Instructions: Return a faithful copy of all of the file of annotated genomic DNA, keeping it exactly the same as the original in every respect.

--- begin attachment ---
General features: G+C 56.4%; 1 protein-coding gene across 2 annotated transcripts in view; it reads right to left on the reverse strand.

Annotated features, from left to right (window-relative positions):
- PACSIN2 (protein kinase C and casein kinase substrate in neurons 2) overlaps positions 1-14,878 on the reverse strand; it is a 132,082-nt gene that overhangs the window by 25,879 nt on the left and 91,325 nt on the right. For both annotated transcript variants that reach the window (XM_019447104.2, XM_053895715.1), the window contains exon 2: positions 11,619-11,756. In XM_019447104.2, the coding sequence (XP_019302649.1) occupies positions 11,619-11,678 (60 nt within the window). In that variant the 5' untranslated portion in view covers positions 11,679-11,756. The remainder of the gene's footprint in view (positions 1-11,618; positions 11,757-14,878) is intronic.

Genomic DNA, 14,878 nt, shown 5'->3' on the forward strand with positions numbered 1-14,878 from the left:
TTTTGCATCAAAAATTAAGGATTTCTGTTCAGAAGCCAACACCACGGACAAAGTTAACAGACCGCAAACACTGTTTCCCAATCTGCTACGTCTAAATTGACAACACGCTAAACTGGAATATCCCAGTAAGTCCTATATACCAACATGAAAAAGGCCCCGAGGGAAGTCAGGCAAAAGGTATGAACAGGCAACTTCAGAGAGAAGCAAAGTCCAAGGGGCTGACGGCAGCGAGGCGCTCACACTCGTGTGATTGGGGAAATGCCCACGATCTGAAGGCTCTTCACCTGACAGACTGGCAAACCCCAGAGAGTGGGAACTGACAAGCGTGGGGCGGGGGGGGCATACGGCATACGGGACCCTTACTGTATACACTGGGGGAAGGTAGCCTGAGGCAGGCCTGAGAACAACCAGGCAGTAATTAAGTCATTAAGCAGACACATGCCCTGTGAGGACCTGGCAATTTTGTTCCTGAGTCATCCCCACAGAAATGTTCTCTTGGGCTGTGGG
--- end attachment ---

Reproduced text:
General features: G+C 56.4%; 1 protein-coding gene across 2 annotated transcripts in view; it reads right to left on the reverse strand.

Annotated features, from left to right (window-relative positions):
- PACSIN2 (protein kinase C and casein kinase substrate in neurons 2) overlaps positions 1-14,878 on the reverse strand; it is a 132,082-nt gene that overhangs the window by 25,879 nt on the left and 91,325 nt on the right. For both annotated transcript variants that reach the window (XM_019447104.2, XM_053895715.1), the window contains exon 2: positions 11,619-11,756. In XM_019447104.2, the coding sequence (XP_019302649.1) occupies positions 11,619-11,678 (60 nt within the window). In that variant the 5' untranslated portion in view covers positions 11,679-11,756. The remainder of the gene's footprint in view (positions 1-11,618; positions 11,757-14,878) is intronic.

Genomic DNA, 14,878 nt, shown 5'->3' on the forward strand with positions numbered 1-14,878 from the left:
TTTTGCATCAAAAATTAAGGATTTCTGTTCAGAAGCCAACACCACGGACAAAGTTAACAGACCGCAAACACTGTTTCCCAATCTGCTACGTCTAAATTGACAACACGCTAAACTGGAATATCCCAGTAAGTCCTATATACCAACATGAAAAAGGCCCCGAGGGAAGTCAGGCAAAAGGTATGAACAGGCAACTTCAGAGAGAAGCAAAGTCCAAGGGGCTGACGGCAGCGAGGCGCTCACACTCGTGTGATTGGGGAAATGCCCACGATCTGAAGGCTCTTCACCTGACAGACTGGCAAACCCCAGAGAGTGGGAACTGACAAGCGTGGGGCGGGGGGGGCATACGGCATACGGGACCCTTACTGTATACACTGGGGGAAGGTAGCCTGAGGCAGGCCTGAGAACAACCAGGCAGTAATTAAGTCATTAAGCAGACACATGCCCTGTGAGGACCTGGCAATTTTGTTCCTGAGTCATCCCCACAGAAATGTTCTCTTGGGCTGTGGG